The Love of Christ, John 13. 1

J. Boyd Nicholson, St. Catharines, Canada

Part 1 of 5 of the series Lessons in John 13 from the Lips of the Master

John 13-17 has been called 'The Central Teaching of Jesus Christ'. The Lord Jesus would soon be crucified and go back to the Father. The disciples were full of questions as they thought of being left on earth without the visible presence of their Lord and Saviour. One key to the contents of these chapters is found in the two contrasting phrases, 'out of this world' and 'in the world', v. 1. These introduce the disciples, and all who love the Lord, to the unfailing work of Christ 'out of this world' on behalf of His people who are stilt left 'in the world', 13. 1.

In chapter 13, the Lord cleanses the feet of 'his own', vv. 4-5. Today, 'out of this world', He applies the water of the word to cleanse His people's walk, from defilement by contact with the world. In chapter 14, He answers the prayers of His own, vv. 13-14. It is His present joy in heaven to hear His people's prayers. In chapter 15, He purges the lives of 1 lis own that they may bear much fruit, vv. 1-16. The Father raises up the branches and removes the dead wood, v. 2. The Lord Jesus cleanses them by applying the living word, v. 3. In chapter 16 He reveals Himself by the ministry of the Holy Spirit, vv. 7-15. He ever delights to make Himself known to His own, still 'in the world'. In chapter 17, He intercedes for His disciples and 'for them also which shall believe . . .' v. 20. So today, 'out of this world', He 'ever liveth to make intercession for them', Heb. 7. 25.

In chapter 13, there are five great lessons from the lips of the Master. The first is in verse 1. 'A Lesson on Love'. In this verse thete are three objects of the love of Christ. He loves the Father's will, He loves the Father Himself, and He loves the Father's children,

His love for the: Father's will is evident by the reference to 'his hour'. The Lord Jesus moved through life according to a divine schedule. Not by the hours of the clock, but that hour planned in the eternal ages. That hour was uniquely 'his hour', bound up in the Father's will.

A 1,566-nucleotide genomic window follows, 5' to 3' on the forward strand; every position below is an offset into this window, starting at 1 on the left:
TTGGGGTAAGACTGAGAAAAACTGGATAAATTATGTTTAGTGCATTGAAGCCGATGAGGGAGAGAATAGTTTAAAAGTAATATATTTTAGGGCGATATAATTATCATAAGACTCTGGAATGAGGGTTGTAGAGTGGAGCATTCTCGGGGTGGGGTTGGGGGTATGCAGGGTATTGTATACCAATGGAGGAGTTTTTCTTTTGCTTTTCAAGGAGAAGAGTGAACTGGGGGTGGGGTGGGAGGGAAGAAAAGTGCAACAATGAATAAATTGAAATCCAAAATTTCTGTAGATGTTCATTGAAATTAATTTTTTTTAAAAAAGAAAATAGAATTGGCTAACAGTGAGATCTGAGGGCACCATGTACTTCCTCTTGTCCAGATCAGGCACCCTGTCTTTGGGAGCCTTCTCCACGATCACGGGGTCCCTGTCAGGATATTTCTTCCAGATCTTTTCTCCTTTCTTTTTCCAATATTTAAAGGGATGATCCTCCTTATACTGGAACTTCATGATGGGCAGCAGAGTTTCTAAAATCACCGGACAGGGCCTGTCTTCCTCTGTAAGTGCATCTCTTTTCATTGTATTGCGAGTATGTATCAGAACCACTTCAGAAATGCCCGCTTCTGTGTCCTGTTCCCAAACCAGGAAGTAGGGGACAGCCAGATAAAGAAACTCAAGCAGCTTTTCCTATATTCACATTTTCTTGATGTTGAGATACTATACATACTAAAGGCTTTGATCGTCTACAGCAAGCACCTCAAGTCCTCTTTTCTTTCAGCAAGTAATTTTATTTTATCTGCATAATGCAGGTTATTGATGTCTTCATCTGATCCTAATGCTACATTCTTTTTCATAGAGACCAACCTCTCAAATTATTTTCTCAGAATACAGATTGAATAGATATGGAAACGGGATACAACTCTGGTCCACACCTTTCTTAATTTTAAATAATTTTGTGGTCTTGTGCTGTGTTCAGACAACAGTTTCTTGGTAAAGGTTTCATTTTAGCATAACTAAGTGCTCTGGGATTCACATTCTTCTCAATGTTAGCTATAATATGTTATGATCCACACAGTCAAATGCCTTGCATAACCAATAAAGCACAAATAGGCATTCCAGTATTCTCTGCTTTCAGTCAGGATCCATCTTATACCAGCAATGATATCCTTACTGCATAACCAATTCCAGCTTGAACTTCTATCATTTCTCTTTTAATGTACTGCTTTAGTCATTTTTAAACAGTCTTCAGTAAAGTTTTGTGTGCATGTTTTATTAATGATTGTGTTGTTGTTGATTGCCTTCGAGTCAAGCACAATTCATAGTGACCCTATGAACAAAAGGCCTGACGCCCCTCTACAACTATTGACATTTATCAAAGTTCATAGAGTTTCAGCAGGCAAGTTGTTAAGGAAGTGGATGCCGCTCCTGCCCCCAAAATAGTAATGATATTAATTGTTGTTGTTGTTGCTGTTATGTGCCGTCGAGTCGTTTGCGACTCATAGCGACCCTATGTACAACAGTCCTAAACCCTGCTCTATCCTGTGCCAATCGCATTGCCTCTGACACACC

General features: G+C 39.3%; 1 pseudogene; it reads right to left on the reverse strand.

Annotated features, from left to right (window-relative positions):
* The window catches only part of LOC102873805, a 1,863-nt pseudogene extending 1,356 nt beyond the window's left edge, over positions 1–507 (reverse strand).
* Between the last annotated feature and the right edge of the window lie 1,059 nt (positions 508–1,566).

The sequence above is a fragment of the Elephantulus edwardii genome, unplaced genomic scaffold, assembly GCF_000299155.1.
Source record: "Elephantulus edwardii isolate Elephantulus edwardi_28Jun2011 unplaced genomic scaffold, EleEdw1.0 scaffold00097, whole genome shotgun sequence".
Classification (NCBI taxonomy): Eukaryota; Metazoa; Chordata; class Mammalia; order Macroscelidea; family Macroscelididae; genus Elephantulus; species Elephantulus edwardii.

His love for the Father Himself is seen by the fact that the Lord Jesus was going 'unto the Father'. It was not the comforts of His heavenly home, the praise of Heaven, nor the service of His angels for which He longed. It was to return, with longing love, to 'the Father'.

His love for the Father's children is clearly stated and expanded by the words 'he loved them unto the end' (utterly). 'His own' refers in John 1. 11 to Israel. They 'received him not'. Does He love them still? Hear His own words, 1 have loved thee with an everlasting love' Jer. 31. 3. In John 13, 'his own' refers in a special way to those disciples. They were His own by creatorial right, by elective choice, and as a gift from the Father, John 17. 6. They, with us also, are His own by redemptive purchase. He knew that they would all forsake Him and flee in His hour of deep distress. He knew what coldness of heart and worldliness would mark us out, upon whom the ends of the age have come. Can He love us still?

His love is causeless. Human love needs a cause, 1 John 4. 19. Divine love does not look for a reason to love. He loves only because He loves! Deut. 7. 7-8. He loves the unlovely and the unlovable. We hated Him without a cause, John 15. 25. He has loved us without a cause.

His love is ceaseless. Human love can end and beloveds of the past can be forgotten. The sobs of abandoned children testify that even that most wonderful human love, a mother's love, may die. But His love for us will never fail through endless ages, 1 Cor. 13. 8.

His love is changeless. Human love can change and even turn to hate. The divorce courts testify to this fact. But since He Himself is changeless, Heb. 13. 8, His love can never fade, no, not forever.

The love of Christ is unquenchable, S. of S. 8. 7. The many waters of distance, of darkness, or of depths, cannot extinguish the eternal flame of His love. It is inseparable, Rom 8. 38-39. Things physical, spiritual, temporal, spatial, and things universal, cannot sever that golden link of love. It is immeasurable, save only by the fourfold dimensions of the cross, 'breadth, and length, and depth, and height', infinitely reaching out in every direction to the vanishing point of the ages, Eph. 3. 18. It is incomprehensible and passes knowledge, Eph. 3. 18-19. It can be proclaimed but it cannot be explained. It can be enjoyed, but it cannot be exhausted. It is the joy of earth and the theme of heaven.

It is the appreciation of that wonderful love that calls forth the song of heaven, Rev. 1. 5. It draws forth the worship of His people in the gatherings of the saints. It sends forth His own into all the world to declare His gospel. It binds up the sorrowing, builds up the weakling, holds up the stumbling and lifts up the fallen. Oh! what a wonderful love is this.

Were the whole realm of nature mine,
That were an offering far too small;
Love so amazing, so divine,
Demands my heart, my heart, my all!
Isaac: Watts